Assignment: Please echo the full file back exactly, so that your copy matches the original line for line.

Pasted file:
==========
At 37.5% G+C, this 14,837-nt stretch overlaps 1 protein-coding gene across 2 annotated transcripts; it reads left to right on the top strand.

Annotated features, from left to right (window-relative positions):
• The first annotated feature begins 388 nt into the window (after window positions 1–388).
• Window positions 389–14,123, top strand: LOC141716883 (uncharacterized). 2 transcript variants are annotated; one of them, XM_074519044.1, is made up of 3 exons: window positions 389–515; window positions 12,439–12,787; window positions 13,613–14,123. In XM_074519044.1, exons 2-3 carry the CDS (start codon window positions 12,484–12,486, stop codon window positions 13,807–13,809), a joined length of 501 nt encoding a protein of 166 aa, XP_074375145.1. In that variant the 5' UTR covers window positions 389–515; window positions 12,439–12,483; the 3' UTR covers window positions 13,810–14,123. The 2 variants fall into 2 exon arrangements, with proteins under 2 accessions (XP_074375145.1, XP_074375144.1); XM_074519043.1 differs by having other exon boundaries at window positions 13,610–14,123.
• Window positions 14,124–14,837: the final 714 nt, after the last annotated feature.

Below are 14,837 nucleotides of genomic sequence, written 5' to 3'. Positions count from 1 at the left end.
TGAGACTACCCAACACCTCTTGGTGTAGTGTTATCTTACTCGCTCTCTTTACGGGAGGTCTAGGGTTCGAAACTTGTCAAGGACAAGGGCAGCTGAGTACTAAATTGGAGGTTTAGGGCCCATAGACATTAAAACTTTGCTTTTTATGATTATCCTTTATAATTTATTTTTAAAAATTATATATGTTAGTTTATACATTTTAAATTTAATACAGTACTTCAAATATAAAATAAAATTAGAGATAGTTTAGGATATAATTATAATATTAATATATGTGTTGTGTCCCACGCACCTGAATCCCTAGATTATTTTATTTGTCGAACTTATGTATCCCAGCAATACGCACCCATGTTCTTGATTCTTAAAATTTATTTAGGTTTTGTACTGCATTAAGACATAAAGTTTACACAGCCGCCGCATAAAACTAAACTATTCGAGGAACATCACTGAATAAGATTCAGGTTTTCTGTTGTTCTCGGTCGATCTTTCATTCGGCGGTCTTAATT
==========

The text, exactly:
At 37.5% G+C, this 14,837-nt stretch overlaps 1 protein-coding gene across 2 annotated transcripts; it reads left to right on the top strand.

Annotated features, from left to right (window-relative positions):
• The first annotated feature begins 388 nt into the window (after window positions 1–388).
• Window positions 389–14,123, top strand: LOC141716883 (uncharacterized). 2 transcript variants are annotated; one of them, XM_074519044.1, is made up of 3 exons: window positions 389–515; window positions 12,439–12,787; window positions 13,613–14,123. In XM_074519044.1, exons 2-3 carry the CDS (start codon window positions 12,484–12,486, stop codon window positions 13,807–13,809), a joined length of 501 nt encoding a protein of 166 aa, XP_074375145.1. In that variant the 5' UTR covers window positions 389–515; window positions 12,439–12,483; the 3' UTR covers window positions 13,810–14,123. The 2 variants fall into 2 exon arrangements, with proteins under 2 accessions (XP_074375145.1, XP_074375144.1); XM_074519043.1 differs by having other exon boundaries at window positions 13,610–14,123.
• Window positions 14,124–14,837: the final 714 nt, after the last annotated feature.

Below are 14,837 nucleotides of genomic sequence, written 5' to 3'. Positions count from 1 at the left end.
TGAGACTACCCAACACCTCTTGGTGTAGTGTTATCTTACTCGCTCTCTTTACGGGAGGTCTAGGGTTCGAAACTTGTCAAGGACAAGGGCAGCTGAGTACTAAATTGGAGGTTTAGGGCCCATAGACATTAAAACTTTGCTTTTTATGATTATCCTTTATAATTTATTTTTAAAAATTATATATGTTAGTTTATACATTTTAAATTTAATACAGTACTTCAAATATAAAATAAAATTAGAGATAGTTTAGGATATAATTATAATATTAATATATGTGTTGTGTCCCACGCACCTGAATCCCTAGATTATTTTATTTGTCGAACTTATGTATCCCAGCAATACGCACCCATGTTCTTGATTCTTAAAATTTATTTAGGTTTTGTACTGCATTAAGACATAAAGTTTACACAGCCGCCGCATAAAACTAAACTATTCGAGGAACATCACTGAATAAGATTCAGGTTTTCTGTTGTTCTCGGTCGATCTTTCATTCGGCGGTCTTAATT